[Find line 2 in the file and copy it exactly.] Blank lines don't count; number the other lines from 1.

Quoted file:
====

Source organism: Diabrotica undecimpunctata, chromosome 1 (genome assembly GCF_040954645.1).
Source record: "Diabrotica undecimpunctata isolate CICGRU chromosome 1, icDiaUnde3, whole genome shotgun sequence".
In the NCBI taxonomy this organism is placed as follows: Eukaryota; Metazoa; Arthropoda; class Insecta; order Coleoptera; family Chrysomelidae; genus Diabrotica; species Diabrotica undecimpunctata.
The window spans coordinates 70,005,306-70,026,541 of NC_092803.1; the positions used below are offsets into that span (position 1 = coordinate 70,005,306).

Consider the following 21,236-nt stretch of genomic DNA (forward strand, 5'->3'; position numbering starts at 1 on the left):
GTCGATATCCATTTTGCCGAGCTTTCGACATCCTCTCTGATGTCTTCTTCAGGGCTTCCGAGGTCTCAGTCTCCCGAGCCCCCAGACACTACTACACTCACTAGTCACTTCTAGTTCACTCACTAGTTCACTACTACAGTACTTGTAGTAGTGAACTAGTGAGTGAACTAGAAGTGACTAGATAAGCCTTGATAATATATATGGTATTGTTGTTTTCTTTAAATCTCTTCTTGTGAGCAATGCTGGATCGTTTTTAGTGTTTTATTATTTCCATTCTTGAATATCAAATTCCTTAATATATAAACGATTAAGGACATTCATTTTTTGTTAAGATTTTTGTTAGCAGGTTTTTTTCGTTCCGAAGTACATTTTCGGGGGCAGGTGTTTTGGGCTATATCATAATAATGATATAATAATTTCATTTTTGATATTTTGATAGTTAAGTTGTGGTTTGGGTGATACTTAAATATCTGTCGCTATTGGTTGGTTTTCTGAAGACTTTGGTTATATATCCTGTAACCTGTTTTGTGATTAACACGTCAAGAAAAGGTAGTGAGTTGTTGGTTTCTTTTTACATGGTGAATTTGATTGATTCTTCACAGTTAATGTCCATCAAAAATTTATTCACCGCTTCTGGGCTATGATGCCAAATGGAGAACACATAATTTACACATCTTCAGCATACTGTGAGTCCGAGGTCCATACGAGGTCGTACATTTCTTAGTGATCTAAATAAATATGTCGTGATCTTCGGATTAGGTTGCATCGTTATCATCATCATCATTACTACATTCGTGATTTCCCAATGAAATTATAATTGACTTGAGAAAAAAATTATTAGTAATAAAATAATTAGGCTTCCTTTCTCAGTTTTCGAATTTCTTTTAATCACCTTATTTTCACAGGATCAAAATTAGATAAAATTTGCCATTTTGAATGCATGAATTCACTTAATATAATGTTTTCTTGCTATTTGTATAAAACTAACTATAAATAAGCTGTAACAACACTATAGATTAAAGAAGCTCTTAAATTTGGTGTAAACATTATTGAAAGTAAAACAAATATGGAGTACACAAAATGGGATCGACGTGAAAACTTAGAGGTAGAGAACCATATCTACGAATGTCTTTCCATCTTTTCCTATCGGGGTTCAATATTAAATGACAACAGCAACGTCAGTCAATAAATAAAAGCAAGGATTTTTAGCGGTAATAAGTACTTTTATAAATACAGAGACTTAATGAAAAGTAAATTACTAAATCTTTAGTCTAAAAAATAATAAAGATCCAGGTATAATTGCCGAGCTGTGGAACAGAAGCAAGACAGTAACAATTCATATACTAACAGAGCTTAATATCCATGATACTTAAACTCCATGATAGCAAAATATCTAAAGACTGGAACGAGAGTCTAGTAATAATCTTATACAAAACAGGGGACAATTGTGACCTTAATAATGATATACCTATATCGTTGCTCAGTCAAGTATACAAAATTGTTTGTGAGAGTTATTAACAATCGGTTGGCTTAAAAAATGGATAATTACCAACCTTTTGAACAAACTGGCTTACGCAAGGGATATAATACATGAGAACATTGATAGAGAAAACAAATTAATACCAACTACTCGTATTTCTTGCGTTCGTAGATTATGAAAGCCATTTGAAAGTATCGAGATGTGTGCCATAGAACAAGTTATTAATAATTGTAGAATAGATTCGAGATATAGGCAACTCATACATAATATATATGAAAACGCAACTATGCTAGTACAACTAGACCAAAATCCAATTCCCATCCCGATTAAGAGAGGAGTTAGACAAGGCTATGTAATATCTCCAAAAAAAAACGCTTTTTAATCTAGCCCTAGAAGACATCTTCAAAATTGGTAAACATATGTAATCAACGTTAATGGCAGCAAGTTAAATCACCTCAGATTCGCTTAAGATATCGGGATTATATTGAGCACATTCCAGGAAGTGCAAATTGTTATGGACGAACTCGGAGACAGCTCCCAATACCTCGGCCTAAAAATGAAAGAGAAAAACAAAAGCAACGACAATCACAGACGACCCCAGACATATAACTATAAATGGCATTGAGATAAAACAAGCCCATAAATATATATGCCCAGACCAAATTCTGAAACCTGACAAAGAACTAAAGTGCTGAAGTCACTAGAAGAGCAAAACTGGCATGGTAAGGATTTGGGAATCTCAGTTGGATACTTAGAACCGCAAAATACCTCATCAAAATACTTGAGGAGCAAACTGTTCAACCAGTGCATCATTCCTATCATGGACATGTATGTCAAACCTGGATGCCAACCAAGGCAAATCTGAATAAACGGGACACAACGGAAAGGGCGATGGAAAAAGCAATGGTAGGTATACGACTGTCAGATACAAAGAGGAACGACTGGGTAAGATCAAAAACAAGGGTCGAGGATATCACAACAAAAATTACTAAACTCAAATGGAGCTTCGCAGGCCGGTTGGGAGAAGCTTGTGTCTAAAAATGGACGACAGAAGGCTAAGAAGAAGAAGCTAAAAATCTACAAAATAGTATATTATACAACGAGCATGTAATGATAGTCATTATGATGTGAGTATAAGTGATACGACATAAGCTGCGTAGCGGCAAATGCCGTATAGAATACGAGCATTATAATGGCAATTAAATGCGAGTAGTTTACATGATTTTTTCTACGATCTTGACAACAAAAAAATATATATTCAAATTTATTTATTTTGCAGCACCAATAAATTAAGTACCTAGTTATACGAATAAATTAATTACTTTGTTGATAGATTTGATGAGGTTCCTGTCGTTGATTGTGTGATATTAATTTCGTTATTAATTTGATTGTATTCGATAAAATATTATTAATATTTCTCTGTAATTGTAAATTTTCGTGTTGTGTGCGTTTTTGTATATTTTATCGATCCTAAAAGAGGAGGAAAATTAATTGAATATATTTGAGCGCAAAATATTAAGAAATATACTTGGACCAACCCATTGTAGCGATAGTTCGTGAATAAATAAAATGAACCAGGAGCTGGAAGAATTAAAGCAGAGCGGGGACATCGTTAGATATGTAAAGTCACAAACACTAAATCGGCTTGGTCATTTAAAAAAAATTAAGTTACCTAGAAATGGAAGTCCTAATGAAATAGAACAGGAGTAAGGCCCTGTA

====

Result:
Source record: "Diabrotica undecimpunctata isolate CICGRU chromosome 1, icDiaUnde3, whole genome shotgun sequence".